The isolation caused by the COVID-19 pandemic can help the global Church gain a deeper appreciation and sense of solidarity with these brothers and sisters in Christ. How can we find encouragement and hope from what isolated and persecuted Christians have experienced for years?
Nagi* was a devout Muslim living somewhere in the Arabian Peninsula. He observed the five obligatory prayers each day and often went to the mosque to pray between midnight and dawn. During one of these pre-dawn prayers, Nagi encountered Christ.
“After a long prayer, I laid my head on the carpet to rest and as I was drifting off, Christ spoke to me,” Nagi says. “I was startled awake, but I also heard another voice telling me, ‘Don’t think about Christ right now. You’re on the right path.’ At that point in life, I had money and was comfortable, but I was far from God.”
Nagi continued his life as a Muslim for 10 more years. Then, the building where Nagi stored the goods for his shop was destroyed in a fire, and everything burned. He grew depressed, but eventually found an online ministry and came to faith in Christ.
Initially, he was convinced that he should leave his country because he felt there was no church where he could grow spiritually, and he was afraid as a believer on his own.
However, as he searched for a way out, he met a believer online. This man also lived in the Arabian Peninsula and he introduced Nagi to another believer living in Nagi’s city. The two began to have fellowship together in a small group.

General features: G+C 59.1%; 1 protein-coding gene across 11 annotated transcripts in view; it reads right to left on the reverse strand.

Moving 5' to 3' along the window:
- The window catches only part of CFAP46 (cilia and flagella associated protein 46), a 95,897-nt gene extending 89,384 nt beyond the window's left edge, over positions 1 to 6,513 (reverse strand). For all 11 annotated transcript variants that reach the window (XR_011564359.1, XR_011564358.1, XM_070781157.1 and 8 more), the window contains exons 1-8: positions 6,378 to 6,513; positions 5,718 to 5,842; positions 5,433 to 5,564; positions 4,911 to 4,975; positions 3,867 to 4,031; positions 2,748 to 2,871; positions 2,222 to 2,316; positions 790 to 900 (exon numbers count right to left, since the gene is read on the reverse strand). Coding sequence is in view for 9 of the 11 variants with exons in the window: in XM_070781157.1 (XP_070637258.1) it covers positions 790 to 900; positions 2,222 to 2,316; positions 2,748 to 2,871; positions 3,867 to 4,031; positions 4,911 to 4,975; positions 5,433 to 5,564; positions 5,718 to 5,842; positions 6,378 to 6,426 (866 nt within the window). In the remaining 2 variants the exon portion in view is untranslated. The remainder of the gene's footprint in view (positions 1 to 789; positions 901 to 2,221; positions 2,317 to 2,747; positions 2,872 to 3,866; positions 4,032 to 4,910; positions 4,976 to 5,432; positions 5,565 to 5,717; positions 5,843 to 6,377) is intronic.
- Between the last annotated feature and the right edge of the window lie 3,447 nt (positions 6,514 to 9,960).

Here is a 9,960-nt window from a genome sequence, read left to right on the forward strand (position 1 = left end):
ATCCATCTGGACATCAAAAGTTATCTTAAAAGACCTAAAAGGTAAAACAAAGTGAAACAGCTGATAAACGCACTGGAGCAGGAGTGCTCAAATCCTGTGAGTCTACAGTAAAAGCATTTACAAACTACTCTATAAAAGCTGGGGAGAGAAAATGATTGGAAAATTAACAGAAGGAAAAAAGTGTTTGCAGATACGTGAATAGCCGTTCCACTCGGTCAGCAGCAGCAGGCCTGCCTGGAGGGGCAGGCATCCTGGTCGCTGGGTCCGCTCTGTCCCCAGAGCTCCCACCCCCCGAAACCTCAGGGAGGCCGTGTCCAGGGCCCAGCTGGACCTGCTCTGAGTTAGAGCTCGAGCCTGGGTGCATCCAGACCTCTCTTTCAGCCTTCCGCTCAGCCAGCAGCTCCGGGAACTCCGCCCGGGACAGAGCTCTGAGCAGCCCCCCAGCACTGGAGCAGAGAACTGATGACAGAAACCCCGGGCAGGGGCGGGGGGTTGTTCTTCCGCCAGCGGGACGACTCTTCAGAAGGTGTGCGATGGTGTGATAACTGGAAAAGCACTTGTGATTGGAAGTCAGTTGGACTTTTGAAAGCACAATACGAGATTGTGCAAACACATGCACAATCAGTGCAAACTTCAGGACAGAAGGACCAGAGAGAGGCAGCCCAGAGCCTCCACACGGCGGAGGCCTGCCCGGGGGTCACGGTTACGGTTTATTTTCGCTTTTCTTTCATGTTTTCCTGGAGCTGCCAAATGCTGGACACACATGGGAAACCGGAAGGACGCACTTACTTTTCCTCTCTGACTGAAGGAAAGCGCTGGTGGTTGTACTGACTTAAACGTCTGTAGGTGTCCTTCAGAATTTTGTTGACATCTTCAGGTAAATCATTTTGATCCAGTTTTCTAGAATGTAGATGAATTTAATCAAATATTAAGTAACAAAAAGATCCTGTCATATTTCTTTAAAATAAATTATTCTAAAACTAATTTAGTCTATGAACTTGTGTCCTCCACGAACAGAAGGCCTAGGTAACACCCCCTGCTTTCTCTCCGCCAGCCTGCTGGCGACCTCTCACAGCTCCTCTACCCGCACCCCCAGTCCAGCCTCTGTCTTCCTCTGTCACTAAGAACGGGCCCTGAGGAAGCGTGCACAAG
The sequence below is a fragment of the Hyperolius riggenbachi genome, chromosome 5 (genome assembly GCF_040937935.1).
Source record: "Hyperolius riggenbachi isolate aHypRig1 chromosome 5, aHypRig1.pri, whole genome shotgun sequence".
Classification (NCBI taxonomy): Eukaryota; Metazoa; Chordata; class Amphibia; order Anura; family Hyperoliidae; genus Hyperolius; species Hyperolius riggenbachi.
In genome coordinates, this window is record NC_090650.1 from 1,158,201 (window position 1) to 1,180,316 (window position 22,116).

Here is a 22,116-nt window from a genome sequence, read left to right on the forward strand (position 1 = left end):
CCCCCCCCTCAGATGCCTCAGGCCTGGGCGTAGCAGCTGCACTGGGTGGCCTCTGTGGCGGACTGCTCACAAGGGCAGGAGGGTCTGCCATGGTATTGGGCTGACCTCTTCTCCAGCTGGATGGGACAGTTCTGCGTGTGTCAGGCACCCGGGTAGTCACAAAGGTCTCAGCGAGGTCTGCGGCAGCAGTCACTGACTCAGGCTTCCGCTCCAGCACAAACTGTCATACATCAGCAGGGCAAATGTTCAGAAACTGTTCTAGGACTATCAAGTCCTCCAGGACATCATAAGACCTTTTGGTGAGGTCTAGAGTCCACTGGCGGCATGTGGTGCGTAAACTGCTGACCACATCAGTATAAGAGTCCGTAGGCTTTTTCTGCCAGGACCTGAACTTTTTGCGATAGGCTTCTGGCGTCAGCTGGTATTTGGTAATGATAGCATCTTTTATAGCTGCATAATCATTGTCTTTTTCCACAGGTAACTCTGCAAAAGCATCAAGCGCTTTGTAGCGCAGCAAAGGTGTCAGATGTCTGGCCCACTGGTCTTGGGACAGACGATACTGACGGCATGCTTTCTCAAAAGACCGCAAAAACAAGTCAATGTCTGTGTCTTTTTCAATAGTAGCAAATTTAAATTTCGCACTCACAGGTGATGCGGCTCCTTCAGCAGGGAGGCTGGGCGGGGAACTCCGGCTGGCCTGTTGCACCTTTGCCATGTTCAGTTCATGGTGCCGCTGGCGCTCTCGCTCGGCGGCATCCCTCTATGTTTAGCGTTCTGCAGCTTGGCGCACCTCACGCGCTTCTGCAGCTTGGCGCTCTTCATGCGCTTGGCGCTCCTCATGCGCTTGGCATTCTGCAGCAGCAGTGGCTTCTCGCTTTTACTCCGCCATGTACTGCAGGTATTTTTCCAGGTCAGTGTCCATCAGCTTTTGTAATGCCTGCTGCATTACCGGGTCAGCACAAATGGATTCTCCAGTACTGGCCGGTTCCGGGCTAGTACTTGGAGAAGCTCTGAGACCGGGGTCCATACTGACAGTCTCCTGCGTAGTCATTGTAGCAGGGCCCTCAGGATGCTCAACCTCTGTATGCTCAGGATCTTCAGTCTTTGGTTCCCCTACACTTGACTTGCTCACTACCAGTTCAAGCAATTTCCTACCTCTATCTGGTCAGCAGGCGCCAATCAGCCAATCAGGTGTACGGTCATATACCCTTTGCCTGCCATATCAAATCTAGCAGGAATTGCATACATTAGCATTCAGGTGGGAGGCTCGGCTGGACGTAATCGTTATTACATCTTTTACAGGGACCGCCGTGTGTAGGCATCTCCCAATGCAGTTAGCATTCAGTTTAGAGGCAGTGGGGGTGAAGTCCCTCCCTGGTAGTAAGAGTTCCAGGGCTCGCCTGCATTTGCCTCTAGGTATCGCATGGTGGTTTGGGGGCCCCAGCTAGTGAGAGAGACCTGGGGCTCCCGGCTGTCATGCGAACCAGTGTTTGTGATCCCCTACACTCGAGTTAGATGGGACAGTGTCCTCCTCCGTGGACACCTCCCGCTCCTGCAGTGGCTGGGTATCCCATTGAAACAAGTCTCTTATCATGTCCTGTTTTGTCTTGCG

This face-to-face connection was made possible thanks to modern technology, and outreach via social media. Tamer*, an Open Doors partner working in the Arabian Peninsula, described the work of follow-up and the need for security. “One of our roles and that of our partners is to help connect believers to one another,” he says. “We make sure they have coaching and support and encourage them to start new groups. I understand that you might want to know how we do this, but because of the hostile context we work in, it’s important that the details of this process remain private.”
So, the next time you have a Zoom church meeting or pray with your small group via Google Meet, pray that God will bless these kinds of technologies in the Arabian Peninsula. Remember during this time of distance community that you are standing in solidarity with God’s people who worship this way all the time—pray for them as they grow in faith through online meetings.